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The certificate in interprofessional public and population health is designed for students and working professionals involved in program planning and implementation, evaluation, education policy, health policy, engineering administration, research, and other areas related to public and population health.

It recognizes that an interdisciplinary, systems approach is essential for communities to solve complicated social and economic problems. No one perspective or set of strategies can address the many dimensions of current societal problems. Prevention and population health are important cornerstones of the solutions to these problems, requiring linkages and new models of interaction among primary care, hospitals, communities and public health.

Program Type

Graduate Certificate

Program Format

On Campus
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This graduate certificate is a 16-credit program with courses in four core disciplines: epidemiology, health policy, social and behavioral health, and environmental health. The fifth course grounds students in public health principles and practice. The sixth course provides students the opportunity to engage in interprofessional workshops and other learning forums to foster competencies in interprofessional values, communication and teamwork. Three of the courses, in health behavior, epidemiology and health policy, are offered online, which will provide added flexibility for students.

This program is open to postbaccalaureate students, to those currently enrolled in a UWM graduate degree program, as well as to health professionals who have completed a baccalaureate, master’s or doctoral degree. The certificate program is a collaborative program between the College of Health Sciences, College of Nursing, and the Zilber School of Public Health, and is coordinated through the Zilber School of Public Health with administrative support from the College of Nursing.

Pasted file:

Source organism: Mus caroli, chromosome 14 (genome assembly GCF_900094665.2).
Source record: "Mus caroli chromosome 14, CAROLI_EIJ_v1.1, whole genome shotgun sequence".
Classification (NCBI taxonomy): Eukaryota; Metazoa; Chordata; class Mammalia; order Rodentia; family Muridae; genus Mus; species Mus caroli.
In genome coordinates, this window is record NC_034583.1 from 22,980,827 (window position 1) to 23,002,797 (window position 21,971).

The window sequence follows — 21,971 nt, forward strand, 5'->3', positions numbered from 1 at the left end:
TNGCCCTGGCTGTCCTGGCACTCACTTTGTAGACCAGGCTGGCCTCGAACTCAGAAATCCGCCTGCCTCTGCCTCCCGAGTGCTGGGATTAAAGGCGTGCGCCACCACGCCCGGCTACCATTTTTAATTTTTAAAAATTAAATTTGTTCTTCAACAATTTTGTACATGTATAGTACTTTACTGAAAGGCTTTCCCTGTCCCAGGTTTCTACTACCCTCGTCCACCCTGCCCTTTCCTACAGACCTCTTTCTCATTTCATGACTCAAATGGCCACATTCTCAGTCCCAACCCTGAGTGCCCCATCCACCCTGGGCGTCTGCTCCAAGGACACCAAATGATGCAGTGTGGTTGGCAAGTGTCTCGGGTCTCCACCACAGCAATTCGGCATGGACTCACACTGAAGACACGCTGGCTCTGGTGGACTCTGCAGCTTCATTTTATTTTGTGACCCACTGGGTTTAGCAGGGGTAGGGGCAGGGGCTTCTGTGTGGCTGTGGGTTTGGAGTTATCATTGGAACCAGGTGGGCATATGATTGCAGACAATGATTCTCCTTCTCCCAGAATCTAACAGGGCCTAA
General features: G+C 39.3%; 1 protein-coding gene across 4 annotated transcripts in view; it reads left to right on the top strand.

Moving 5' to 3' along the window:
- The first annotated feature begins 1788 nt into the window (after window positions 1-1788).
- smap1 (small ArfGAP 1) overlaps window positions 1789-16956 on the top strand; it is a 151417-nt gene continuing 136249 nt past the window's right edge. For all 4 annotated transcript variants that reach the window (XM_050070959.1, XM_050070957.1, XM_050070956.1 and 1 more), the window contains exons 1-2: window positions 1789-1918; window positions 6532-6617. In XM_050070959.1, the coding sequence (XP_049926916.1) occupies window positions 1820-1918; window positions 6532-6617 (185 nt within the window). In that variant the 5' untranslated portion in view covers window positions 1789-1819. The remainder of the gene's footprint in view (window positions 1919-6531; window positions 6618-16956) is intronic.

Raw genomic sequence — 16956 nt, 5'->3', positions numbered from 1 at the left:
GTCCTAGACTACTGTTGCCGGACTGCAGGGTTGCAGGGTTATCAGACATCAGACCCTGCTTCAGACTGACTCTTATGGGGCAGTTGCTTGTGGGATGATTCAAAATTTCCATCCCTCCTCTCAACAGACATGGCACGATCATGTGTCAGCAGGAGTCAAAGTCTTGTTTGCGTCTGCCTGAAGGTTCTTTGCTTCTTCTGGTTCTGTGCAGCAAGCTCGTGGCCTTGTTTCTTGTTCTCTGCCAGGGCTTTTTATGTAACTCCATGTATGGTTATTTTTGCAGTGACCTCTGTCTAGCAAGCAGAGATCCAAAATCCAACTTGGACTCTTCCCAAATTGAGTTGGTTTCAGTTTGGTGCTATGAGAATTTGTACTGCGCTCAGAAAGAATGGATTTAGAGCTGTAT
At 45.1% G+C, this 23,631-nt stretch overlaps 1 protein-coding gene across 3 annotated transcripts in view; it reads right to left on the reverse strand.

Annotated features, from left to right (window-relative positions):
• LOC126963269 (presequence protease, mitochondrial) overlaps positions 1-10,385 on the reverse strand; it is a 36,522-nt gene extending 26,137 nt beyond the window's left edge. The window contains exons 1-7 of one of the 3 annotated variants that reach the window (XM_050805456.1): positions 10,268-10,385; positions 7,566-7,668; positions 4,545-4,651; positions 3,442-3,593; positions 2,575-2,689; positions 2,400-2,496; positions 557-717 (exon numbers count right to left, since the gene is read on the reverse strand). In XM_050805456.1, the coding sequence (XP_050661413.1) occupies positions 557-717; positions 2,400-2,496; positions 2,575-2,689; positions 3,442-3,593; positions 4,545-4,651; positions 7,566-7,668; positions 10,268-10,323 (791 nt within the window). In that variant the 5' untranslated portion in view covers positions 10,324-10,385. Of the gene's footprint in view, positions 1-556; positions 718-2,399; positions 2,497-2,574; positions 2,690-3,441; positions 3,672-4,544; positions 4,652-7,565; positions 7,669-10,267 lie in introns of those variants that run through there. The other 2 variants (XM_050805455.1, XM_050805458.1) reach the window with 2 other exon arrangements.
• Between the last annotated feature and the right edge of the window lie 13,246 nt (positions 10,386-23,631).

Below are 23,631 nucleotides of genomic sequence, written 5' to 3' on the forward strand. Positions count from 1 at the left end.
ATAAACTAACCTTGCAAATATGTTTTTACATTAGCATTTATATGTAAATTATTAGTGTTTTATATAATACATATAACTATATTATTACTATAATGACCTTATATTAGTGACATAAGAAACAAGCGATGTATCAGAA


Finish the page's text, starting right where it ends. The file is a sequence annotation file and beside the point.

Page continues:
Please certificate students should apply through UWM’s graduate application system, Panthera.

Applicants are admitted to the interprofessional public and population health certificate program in one of three categories:

  • Postbaccalaureate student who has completed a bachelor’s degree with a grade point average of 2.75 or above (4.0 scale) and is not currently enrolled in a graduate degree program at UWM.
  • Current UWM graduate student: Admission requirements are consistent with those specified in the UWM Graduate School and the graduate health profession program. A separate application for the interprofessional certificate is required for enrollment.
  • Post-graduate student who has completed a graduate degree with a grade point average of 3.0 or above (4.0 scale).

Those not already admitted to a UWM graduate degree program must complete a UW System online admission application and have an official undergraduate transcript sent to the Graduate School.

Students who are considering the MPH degree, or a specific degree in the College of Health Sciences or College of Nursing, are encouraged to talk with graduate program managers in those respective units to learn more about the specific degree program and how the certificate can fit into a long-range plan for a graduate degree. Please note that not all courses may be transferable to a specific degree.

Credits and Courses

The completion of 16 credit hours is required for the certificate program. All students are required to complete six courses:

  • PH 700: Structures of Inequality and Population Health (3 credits)
  • PH 703: Environmental Health Sciences (3 credits)
  • NURS 728: Epidemiological Principles for Population Health (3 credits)
  • NURS 803: Health Policy (3 credits)
  • KIN 556: Multilevel Approaches to Changing Physical Activity and Eating Behaviors (3 credits) 
  • ATRAIN 703: Foundations of Interprofessional Practice (1 credit)

Students must maintain a 3.0 GPA and meet all other standard requirements for UWM graduate students for continuation in the program.

Time Limit

The student must complete all certificate course work within three years of initial enrollment in the certificate program.